Geometric Details Give One Barcelona Apartment a Cool New Look

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When you see the design that interior architect Susanna Cots created for a penthouse apartment in a bustling neighborhood of Barcelona, one word comes to mind: chic. Cots, who is known for her use of white tones, carefully integrated a grayscale color scheme into a geometric layout that is sunlit, spacious, and practical.

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But it wasn't always this way. When Cots first met the family with four children who live here, the property was a dark enclosure of mismatched rooms. Cots relied on a few common solutions to brighten the layout — namely, light wood floors, white walls, and steel-lined windows — and installed them in a way that gave each facet a share of attention. But Cots did something unexpected, too: she focused on square shapes to provide character.

Throughout the home, on larger and smaller details, squares are used to artfully define areas and rooms. For instance, the kitchen is separated in a transparent cube constructed from sliding glass windows, and rectangles define the living space that leads to the patio. Such symmetry creates a calmness that complements the airiness of a minimal palette. And seeing as Cots was always creating for a large family, that's exactly what they need.

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living room
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Living Room

A built-in fireplace by Hergom made out of black steel sets the tone for the rest of the apartment. It's one way that the architect utilized asymmetrical elements to create a cohesive symmetry. The black steel material is repeated in the bordered windows and throughout the kitchen.

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patio
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Living Room

A sofa by CasaDesús, a local brand in Barcelona, is framed by a sliding door. The quadrilateral is mimicked in an antique coffee table that was restored by Cots.

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living room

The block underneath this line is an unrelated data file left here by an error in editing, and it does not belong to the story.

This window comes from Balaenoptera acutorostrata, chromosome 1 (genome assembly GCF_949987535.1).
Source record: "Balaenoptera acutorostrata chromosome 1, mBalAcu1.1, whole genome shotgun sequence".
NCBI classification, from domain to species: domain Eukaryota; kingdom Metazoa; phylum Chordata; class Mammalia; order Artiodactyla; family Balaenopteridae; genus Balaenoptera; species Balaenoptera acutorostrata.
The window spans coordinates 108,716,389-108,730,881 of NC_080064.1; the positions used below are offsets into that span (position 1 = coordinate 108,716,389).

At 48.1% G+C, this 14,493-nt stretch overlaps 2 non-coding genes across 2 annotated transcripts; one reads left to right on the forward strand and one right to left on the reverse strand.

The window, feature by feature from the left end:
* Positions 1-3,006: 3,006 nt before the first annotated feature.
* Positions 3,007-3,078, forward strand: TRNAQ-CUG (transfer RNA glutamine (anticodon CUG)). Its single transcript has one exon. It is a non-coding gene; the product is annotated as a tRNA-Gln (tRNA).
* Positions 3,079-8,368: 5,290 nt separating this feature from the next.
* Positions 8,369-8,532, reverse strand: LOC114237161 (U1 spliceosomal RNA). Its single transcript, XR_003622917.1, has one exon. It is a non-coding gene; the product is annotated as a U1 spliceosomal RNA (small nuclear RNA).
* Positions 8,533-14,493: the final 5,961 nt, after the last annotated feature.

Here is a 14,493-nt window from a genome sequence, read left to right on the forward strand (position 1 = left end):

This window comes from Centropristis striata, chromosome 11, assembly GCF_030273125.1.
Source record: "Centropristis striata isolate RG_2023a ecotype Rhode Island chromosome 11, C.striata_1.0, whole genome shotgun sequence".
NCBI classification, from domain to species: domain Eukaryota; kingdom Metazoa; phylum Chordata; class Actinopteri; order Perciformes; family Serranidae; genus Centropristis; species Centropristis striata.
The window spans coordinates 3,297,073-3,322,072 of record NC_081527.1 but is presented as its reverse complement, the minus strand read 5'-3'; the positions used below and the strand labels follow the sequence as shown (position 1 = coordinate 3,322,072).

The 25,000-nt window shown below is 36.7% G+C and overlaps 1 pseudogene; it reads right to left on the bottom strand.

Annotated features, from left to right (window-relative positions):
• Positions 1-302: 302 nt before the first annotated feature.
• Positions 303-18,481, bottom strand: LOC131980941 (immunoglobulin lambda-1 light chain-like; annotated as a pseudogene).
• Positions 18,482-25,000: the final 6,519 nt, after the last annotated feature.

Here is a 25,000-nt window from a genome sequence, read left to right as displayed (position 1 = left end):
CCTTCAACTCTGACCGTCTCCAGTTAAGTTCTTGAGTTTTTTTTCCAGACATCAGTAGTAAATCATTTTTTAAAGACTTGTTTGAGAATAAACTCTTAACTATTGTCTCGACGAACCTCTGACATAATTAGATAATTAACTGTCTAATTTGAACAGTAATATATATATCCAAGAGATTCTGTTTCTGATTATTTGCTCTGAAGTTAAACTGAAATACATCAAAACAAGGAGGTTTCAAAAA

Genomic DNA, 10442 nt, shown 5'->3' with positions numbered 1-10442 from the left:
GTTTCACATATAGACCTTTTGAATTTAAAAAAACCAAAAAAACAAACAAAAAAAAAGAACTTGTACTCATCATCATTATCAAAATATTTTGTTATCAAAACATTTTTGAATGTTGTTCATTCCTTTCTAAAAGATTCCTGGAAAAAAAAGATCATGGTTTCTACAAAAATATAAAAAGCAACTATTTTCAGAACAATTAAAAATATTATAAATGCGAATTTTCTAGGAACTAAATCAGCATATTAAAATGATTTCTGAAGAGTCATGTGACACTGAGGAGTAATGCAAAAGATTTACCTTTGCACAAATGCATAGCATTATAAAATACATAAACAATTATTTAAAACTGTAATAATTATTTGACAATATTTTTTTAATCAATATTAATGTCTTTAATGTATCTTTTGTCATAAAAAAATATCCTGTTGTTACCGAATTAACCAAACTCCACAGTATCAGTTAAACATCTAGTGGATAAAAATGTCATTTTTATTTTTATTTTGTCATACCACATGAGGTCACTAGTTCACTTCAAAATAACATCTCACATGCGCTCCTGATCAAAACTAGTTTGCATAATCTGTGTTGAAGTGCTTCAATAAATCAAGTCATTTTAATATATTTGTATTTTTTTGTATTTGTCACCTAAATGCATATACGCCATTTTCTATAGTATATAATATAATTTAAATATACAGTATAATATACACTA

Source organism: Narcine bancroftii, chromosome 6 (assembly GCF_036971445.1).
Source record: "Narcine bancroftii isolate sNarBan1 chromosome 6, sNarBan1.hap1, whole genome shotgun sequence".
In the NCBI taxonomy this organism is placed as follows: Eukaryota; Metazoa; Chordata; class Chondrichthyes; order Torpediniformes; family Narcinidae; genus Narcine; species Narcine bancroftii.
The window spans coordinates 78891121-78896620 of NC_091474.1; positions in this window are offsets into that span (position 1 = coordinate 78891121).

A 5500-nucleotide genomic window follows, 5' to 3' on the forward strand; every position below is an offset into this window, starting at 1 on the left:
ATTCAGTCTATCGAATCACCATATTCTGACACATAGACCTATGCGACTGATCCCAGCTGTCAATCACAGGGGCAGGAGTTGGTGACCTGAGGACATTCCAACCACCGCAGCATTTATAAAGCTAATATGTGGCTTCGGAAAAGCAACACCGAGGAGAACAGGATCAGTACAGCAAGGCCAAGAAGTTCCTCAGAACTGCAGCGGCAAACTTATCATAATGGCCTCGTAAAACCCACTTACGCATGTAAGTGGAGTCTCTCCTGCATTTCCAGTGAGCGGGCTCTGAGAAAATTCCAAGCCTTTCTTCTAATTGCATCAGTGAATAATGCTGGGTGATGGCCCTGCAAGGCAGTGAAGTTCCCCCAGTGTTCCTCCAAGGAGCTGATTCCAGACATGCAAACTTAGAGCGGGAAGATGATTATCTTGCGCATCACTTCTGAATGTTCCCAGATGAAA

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Living Room

By choosing to work with white paint and light-colored floors, sunlight frames the apartment so that the outside is on display.

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Living Room

The owners chose to display smaller items in white built-in shelves, in keeping with a minimalist look. The shape of the shelves are similar to the steel frame of the windows separating the kitchen.

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Kitchen

Lighting by Italy-based Artemide and local brand Vibia accompanies a myriad of natural light throughout the home.

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Kitchen

Much of the carpentry and furniture in the home was designed by Cots's firm and punctuated by innovative designers. In the kitchen, stools by HAY provide seats for the bar.

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Kitchen

By separating the kitchen in a "floating" box alongside parquet floors by Kährs, a hallway is created. This space gives the family more privacy in the shared rooms.

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bedroom
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Bedroom

No space is wasted in the bedroom, where a steel-framed loft bed is practical without interrupting the unified design. Curtains frame the view from outside.

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After interning at Dwell magazine in San Francisco, Kate began writing about arts, design and culture for other national publications. She is based in Los Angeles and San Francisco.

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